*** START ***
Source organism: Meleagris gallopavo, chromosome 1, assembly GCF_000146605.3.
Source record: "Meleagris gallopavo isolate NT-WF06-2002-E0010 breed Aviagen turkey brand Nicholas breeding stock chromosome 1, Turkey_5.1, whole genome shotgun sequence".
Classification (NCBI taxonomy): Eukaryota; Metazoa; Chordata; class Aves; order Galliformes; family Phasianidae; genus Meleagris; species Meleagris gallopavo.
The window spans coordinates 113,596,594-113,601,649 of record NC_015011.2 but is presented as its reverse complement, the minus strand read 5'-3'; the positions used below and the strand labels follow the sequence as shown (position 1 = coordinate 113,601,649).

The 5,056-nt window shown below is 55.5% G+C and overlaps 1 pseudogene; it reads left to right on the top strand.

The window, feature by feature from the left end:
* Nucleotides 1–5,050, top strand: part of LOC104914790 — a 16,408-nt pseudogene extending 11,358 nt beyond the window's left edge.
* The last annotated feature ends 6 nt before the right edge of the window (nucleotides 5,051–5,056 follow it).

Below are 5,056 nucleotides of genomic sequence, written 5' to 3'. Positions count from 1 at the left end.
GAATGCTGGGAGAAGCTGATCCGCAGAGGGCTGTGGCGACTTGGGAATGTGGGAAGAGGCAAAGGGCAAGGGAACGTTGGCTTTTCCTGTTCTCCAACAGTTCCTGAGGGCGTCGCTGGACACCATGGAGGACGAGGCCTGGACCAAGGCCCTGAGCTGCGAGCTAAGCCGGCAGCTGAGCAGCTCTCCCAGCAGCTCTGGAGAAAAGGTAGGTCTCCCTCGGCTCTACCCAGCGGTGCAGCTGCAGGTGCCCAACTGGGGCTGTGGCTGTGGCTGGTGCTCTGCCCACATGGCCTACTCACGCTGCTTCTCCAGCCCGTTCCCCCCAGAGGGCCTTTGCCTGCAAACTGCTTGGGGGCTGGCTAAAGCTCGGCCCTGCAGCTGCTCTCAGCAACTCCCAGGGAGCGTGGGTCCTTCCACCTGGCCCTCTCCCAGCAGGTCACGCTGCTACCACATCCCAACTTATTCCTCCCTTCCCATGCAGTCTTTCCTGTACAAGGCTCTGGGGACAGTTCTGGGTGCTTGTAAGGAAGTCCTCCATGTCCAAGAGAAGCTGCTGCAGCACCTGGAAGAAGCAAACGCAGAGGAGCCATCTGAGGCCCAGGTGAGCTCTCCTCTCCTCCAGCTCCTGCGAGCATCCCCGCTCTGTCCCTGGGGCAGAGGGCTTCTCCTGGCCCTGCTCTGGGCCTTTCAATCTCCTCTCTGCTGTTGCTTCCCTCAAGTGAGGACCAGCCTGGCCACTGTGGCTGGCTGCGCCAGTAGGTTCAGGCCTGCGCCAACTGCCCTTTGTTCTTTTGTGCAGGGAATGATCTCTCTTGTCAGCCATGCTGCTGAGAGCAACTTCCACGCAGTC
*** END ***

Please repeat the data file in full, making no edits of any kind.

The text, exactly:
Source organism: Meleagris gallopavo, chromosome 1, assembly GCF_000146605.3.
Source record: "Meleagris gallopavo isolate NT-WF06-2002-E0010 breed Aviagen turkey brand Nicholas breeding stock chromosome 1, Turkey_5.1, whole genome shotgun sequence".
Classification (NCBI taxonomy): Eukaryota; Metazoa; Chordata; class Aves; order Galliformes; family Phasianidae; genus Meleagris; species Meleagris gallopavo.
The window spans coordinates 113,596,594-113,601,649 of record NC_015011.2 but is presented as its reverse complement, the minus strand read 5'-3'; the positions used below and the strand labels follow the sequence as shown (position 1 = coordinate 113,601,649).

The 5,056-nt window shown below is 55.5% G+C and overlaps 1 pseudogene; it reads left to right on the top strand.

The window, feature by feature from the left end:
* Nucleotides 1–5,050, top strand: part of LOC104914790 — a 16,408-nt pseudogene extending 11,358 nt beyond the window's left edge.
* The last annotated feature ends 6 nt before the right edge of the window (nucleotides 5,051–5,056 follow it).

Below are 5,056 nucleotides of genomic sequence, written 5' to 3'. Positions count from 1 at the left end.
GAATGCTGGGAGAAGCTGATCCGCAGAGGGCTGTGGCGACTTGGGAATGTGGGAAGAGGCAAAGGGCAAGGGAACGTTGGCTTTTCCTGTTCTCCAACAGTTCCTGAGGGCGTCGCTGGACACCATGGAGGACGAGGCCTGGACCAAGGCCCTGAGCTGCGAGCTAAGCCGGCAGCTGAGCAGCTCTCCCAGCAGCTCTGGAGAAAAGGTAGGTCTCCCTCGGCTCTACCCAGCGGTGCAGCTGCAGGTGCCCAACTGGGGCTGTGGCTGTGGCTGGTGCTCTGCCCACATGGCCTACTCACGCTGCTTCTCCAGCCCGTTCCCCCCAGAGGGCCTTTGCCTGCAAACTGCTTGGGGGCTGGCTAAAGCTCGGCCCTGCAGCTGCTCTCAGCAACTCCCAGGGAGCGTGGGTCCTTCCACCTGGCCCTCTCCCAGCAGGTCACGCTGCTACCACATCCCAACTTATTCCTCCCTTCCCATGCAGTCTTTCCTGTACAAGGCTCTGGGGACAGTTCTGGGTGCTTGTAAGGAAGTCCTCCATGTCCAAGAGAAGCTGCTGCAGCACCTGGAAGAAGCAAACGCAGAGGAGCCATCTGAGGCCCAGGTGAGCTCTCCTCTCCTCCAGCTCCTGCGAGCATCCCCGCTCTGTCCCTGGGGCAGAGGGCTTCTCCTGGCCCTGCTCTGGGCCTTTCAATCTCCTCTCTGCTGTTGCTTCCCTCAAGTGAGGACCAGCCTGGCCACTGTGGCTGGCTGCGCCAGTAGGTTCAGGCCTGCGCCAACTGCCCTTTGTTCTTTTGTGCAGGGAATGATCTCTCTTGTCAGCCATGCTGCTGAGAGCAACTTCCACGCAGTC